Classic Piece Given Modern Twist at Quintessence

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Daniel Fredrick stars in Quintessence Theatre Group's DIARY OF A MADMAN. (Photo credit: Shawn May)

Daniel Fredrick stars in Quintessence Theatre Group’s DIARY OF A MADMAN. (Photo credit: Shawn May)

Quintessence Theatre Group in Mt. Airy continues bringing classic theatre to the area with the adaptation of Nikolai Gogol’s short story, DIARY OF A MADMAN. This adaptation, by David Holman, Neil Armfield and Geoffrey Rush is a fairly faithful retelling of the story of Mr. Poprishchin, whose disenchantment with his lodgings, his job, his employers, and virtually anything else is disrupted by first his obsession with his boss’ daughter, then his suspicion that dogs can talk, and finally his belief that he is the successor to the throne of Spain. Poprishchin chronicles these events in his diary, given a modern twist by the use of a computer, wireless Internet connection and webcam in a form of video blog, which allows the audience (and presumably a cyber-audience) to see both the live action and the video (cleverly projected onto the back wall) so Poprishchin’s facial expressions are magnified.

Poprishchin is expertly portrayed by Daniel Fredrick, a veteran of the Quintessence stage. His over-the-top portrayal of this “everyman” with real delusions of grandeur is delightful. From his initial snobbish attitude toward his lodgings and position at the office, to his growing belief in his own self-importance, to the eventual breakdown, Frederick delights with exaggerated facial expressions, overtly dramatic poses and a complete disregard for his modesty.

Another Quintessence veteran, Rachel Brodeur, is a very busy young woman, playing Touvi the Finnish servant at Poprishchin’s lodgings, Sophia the daughter of the Director at Poprishchin’s employment, and Tatiana, an inmate at Poprishchin’s final destination, the asylum. She does all three great justice, her innocence and devotion to Poprishchin as Touvi disarmingly sweet. Her Sophia is haughty, privileged and sheltered. Finally, Tatiana (while saying not a word) adds volumes to the sense of dread and horror in the asylum.

Rounding out this fine cast is Jamison Foreman. He comes into the space about 15 minutes prior to the beginning and plays his original “overture” on the piano, setting the stage for what is to come. During the rest of the evening, his underscore during significant events adds to the mood of the piece, and he has a couple amusing moments of interplay with the characters on stage.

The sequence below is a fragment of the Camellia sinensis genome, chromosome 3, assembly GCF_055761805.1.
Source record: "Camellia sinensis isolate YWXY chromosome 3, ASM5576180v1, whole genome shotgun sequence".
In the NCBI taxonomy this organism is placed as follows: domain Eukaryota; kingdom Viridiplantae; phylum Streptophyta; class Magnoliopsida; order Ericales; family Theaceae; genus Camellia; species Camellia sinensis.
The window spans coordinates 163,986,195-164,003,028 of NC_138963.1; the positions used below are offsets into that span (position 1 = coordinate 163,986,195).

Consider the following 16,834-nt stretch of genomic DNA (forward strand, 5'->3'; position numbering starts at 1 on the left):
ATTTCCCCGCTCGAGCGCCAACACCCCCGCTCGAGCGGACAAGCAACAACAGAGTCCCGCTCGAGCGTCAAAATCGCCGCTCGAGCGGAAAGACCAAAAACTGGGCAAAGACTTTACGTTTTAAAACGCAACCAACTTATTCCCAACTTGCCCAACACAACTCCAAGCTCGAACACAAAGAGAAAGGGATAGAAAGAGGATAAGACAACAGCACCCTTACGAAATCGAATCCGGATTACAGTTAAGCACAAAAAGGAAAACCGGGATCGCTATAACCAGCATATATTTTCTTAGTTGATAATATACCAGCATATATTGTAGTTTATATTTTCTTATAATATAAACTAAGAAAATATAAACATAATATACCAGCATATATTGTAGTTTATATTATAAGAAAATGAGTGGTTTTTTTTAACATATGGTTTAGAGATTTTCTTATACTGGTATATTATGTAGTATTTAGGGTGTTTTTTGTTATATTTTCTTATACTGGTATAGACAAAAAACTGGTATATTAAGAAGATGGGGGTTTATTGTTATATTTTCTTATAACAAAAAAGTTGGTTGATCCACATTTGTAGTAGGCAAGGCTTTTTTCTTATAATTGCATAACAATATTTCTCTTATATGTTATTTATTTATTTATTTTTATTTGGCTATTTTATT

The staging of this play is very well done. The set is minimal, a square elevated stage that is raked at “insane” angles. The back wall also is irregularly cut, a subtle enhancement of the theme of the piece. Lighting is primarily done initially by light streaming in through the windows (cleverly done with gobos) then later by the addition of one bare bulb thoughtfully provided by the loyal Touvi. As Poprishchin decends further into madness, the set mirrors his fractured mind, rotating from scene to scene until finally shattering.

Quintessence Theatre Group is in its third season of bringing progressive classical theatre to the Philadelphia region. They continue to provide solid work, and audiences are beginning to find this treasure. With DIARY OF A MADMAN this unique organization has another gem.

Adaptation of the short story by Nicolai Gogol,
adapted by David Holman
with Neil Armfield and Geoffrey Rush
February 13-March 10, 2013
Quintessence Theatre Group
The Sedgwick Theater
7137 Germantown Avenue
Philadelphia, PA 19119

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Walter Bender

Walter Bender

Walter Bender is a veteran of over 35 years performing all over the country. He attended Texas Lutheran University as a Theatre Arts and Vocal Performance major. While in college he toured much of the Southern and Western states with various acting and singing groups. He appeared briefly on radio in San Antonio and on TV in Miami while in college. Moving back to PA, he has performed in well over 100 amateur and professional theatrical productions, and directed dozens more throughout the Mid-Atlantic region. Among his favorite roles are Lt. Colonel Jessup (A Few Good Men), Daddy Warbucks (Annie), and most recently he was George in Who’s Afraid of Virginia Woolf? Arguably his favorite theatrical memory was creating the role of Alan Frick in A Fast Train to Heaven for Bill Gottshall Productions. He is co-founder of Spring-Ford Community Theater, has served as Managing Director of 2 different theaters, Artistic Director of a third and President of another. He worked for the Delaware Valley Arts Institute, where he worked with many wonderful artists and instructors, culminating in being selected to facilitate a post-graduate course at St. Joseph’s University in Philadelphia. Currently he serves on the board of directors for dcp theatre as their Director of Corporate Communications.

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